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Journal of Neuro-Oncology

, Volume 108, Issue 1, pp 187–193 | Cite as

Pilocytic astrocytoma survival in adults: analysis of the Surveillance, Epidemiology, and End Results Program of the National Cancer Institute

  • Derek R. Johnson
  • Paul D. Brown
  • Evanthia Galanis
  • Julie E. Hammack
Clinical Study

Abstract

Pilocytic astrocytoma is a WHO grade 1 brain tumor common in children. Relatively little is known about the behavior of pilocytic astrocytomas in adult patients, largely due to the rarity of pilocytic astrocytoma in this population. Some data suggest that adults share the excellent prognosis seen in children, while other reports suggest more aggressive tumor behavior in adult patients. Patients diagnosed with pilocytic astrocytoma between 1973 and 2008 were identified in the National Cancer Institute Surveillance, Epidemiology, and End Results Program database. Age-group specific survival was analyzed with overall, expected, and cancer-specific survival rates. Further survival analyses were performed with the Kaplan–Meier method and Cox Proportional Hazards models. 3,066 patients with pilocytic astrocytoma were identified, including 865 patients aged 20 years and older. Survival rates declined significantly with age, from 96.5% 60-month survival in patients 5–19 years (95% CI 95.3–97.4) to 52.9% 60-month survival in adult patients 60+ years of age (95% CI 38.4–65.5), with a corresponding decrease in relative and cancer-specific survival rates. Gross total resection was a positive prognostic indicator in adults, while patients receiving radiation had shorter survival regardless of extent of resection. Pilocytic astrocytoma is associated with higher mortality in adult patients than in children and teens, and survival decreases with increasing age in adults. The morbidity of pilocytic astrocytoma in adults provides rationale for future trials of adjuvant treatment in high-risk patients.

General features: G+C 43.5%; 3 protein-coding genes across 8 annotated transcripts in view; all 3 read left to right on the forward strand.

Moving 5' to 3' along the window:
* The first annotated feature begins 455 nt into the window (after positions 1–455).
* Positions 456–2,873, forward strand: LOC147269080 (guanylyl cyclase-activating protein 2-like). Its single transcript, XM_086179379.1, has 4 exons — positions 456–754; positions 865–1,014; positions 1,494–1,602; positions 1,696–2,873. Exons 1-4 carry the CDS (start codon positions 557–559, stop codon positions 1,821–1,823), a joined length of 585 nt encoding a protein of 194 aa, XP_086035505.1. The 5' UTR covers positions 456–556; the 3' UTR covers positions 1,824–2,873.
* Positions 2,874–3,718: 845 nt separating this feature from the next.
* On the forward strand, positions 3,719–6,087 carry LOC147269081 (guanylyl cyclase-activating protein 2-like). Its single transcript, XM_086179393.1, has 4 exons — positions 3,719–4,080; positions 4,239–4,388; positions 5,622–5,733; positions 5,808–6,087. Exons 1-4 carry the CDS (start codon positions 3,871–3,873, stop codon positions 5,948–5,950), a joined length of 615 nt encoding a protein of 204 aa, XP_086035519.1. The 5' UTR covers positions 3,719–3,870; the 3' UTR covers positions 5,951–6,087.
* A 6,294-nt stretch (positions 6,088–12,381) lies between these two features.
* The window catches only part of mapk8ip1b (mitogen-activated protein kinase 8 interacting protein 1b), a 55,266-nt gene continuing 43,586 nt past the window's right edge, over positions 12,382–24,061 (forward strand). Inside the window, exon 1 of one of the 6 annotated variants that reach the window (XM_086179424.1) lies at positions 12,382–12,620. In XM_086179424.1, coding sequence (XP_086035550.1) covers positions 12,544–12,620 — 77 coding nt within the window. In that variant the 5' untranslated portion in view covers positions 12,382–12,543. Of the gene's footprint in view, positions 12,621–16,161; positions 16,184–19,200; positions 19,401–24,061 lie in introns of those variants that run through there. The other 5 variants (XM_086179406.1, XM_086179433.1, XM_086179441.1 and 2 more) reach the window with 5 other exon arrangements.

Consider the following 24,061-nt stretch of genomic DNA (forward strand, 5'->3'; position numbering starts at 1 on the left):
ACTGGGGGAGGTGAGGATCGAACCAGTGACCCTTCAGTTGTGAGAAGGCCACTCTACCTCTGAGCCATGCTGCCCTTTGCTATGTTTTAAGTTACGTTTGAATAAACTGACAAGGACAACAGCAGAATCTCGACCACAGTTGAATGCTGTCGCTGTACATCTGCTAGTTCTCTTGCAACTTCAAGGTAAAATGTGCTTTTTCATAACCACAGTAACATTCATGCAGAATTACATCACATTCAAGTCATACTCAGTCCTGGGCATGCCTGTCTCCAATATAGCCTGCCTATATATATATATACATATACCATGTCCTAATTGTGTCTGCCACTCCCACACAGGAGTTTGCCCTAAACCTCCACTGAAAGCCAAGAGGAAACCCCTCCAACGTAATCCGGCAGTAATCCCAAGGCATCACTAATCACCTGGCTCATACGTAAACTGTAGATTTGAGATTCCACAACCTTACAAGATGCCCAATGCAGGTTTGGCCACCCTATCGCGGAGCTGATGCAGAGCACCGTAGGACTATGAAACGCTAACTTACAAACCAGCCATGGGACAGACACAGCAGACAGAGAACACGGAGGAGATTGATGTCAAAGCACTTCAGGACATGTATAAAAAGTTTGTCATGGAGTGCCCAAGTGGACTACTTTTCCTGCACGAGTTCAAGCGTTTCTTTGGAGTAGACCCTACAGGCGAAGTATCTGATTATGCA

Keywords

Pilocytic astrocytoma Adult Mortality SEER program Survival 

Notes

Acknowledgments

None.

Conflict of interest

The authors declare that they have no conflict of interest.

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Copyright information

© Springer Science+Business Media, LLC. 2012

Authors and Affiliations

  • Derek R. Johnson
    • 1
  • Paul D. Brown
    • 2
    • 3
  • Evanthia Galanis
    • 4
  • Julie E. Hammack
    • 1
  1. 1.Department of NeurologyMayo ClinicRochesterUSA
  2. 2.Department of Radiation OncologyMayo ClinicRochesterUSA
  3. 3.Department of Radiation OncologyM.D. Anderson Cancer CenterHoustonUSA
  4. 4.Department of OncologyMayo ClinicRochesterUSA

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